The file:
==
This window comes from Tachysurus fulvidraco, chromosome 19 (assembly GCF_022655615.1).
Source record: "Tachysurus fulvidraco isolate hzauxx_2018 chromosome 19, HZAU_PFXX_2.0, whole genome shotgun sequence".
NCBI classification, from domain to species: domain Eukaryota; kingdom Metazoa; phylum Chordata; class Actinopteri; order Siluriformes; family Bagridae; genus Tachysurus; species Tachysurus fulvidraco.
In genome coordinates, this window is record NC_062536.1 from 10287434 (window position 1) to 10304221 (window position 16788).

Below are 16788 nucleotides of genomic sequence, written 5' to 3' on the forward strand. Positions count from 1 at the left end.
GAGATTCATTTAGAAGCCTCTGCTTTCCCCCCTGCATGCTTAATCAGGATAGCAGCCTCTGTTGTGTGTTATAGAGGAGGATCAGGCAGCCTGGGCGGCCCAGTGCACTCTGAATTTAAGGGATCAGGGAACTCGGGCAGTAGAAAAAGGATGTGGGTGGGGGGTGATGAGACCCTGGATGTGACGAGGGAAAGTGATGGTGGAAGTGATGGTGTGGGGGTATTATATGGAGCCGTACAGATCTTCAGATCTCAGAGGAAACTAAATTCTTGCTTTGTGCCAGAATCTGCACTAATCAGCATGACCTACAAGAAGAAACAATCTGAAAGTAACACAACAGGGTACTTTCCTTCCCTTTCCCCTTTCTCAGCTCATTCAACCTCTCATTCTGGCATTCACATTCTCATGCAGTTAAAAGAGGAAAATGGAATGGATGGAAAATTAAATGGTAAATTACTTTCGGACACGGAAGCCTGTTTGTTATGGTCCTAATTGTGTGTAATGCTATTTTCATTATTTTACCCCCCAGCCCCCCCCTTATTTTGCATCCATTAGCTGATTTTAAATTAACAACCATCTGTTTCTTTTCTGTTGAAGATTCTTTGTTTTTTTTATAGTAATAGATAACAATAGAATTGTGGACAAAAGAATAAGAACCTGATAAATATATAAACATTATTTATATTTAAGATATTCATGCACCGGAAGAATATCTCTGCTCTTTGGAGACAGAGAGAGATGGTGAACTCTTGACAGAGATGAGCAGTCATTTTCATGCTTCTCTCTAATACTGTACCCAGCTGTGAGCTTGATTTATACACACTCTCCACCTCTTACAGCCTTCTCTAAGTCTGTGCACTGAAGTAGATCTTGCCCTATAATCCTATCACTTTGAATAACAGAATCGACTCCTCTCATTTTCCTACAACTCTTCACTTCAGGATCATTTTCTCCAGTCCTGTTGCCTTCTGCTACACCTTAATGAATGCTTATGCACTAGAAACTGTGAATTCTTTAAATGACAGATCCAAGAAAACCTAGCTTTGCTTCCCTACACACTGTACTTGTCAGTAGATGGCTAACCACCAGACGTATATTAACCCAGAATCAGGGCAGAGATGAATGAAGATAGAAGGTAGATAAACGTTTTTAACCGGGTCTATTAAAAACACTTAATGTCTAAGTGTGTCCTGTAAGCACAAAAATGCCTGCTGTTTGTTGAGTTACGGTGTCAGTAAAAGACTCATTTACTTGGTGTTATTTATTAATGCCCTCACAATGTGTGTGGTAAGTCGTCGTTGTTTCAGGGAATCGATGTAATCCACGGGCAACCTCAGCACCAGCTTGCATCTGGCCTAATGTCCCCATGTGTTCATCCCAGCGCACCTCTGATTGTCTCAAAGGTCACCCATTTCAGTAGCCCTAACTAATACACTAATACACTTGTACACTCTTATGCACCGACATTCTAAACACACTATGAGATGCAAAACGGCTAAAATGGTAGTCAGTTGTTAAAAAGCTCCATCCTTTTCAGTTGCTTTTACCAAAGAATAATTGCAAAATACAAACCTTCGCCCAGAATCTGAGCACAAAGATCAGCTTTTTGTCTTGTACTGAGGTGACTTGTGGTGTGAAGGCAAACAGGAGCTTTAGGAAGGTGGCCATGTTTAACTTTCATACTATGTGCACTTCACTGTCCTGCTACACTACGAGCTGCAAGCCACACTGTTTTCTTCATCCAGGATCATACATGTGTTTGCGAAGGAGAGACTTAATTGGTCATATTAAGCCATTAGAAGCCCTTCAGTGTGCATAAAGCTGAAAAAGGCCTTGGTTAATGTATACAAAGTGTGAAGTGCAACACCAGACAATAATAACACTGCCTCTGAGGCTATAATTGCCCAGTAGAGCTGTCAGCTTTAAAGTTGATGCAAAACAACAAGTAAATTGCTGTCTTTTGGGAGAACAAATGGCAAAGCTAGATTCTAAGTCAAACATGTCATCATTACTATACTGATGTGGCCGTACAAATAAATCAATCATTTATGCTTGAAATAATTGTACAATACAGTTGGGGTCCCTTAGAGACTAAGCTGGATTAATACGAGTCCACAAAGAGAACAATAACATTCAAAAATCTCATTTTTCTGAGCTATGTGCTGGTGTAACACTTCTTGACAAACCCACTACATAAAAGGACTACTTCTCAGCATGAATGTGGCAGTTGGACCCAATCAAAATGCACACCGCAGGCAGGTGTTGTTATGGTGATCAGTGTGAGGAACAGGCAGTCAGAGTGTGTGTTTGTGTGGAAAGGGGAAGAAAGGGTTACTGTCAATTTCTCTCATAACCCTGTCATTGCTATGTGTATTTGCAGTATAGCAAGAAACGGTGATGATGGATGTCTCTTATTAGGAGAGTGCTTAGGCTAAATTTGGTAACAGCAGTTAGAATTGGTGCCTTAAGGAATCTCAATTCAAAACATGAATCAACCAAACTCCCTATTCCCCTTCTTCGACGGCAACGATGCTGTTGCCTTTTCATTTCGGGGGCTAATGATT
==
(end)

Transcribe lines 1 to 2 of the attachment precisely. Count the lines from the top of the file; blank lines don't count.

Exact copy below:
This window comes from Tachysurus fulvidraco, chromosome 19 (assembly GCF_022655615.1).
Source record: "Tachysurus fulvidraco isolate hzauxx_2018 chromosome 19, HZAU_PFXX_2.0, whole genome shotgun sequence".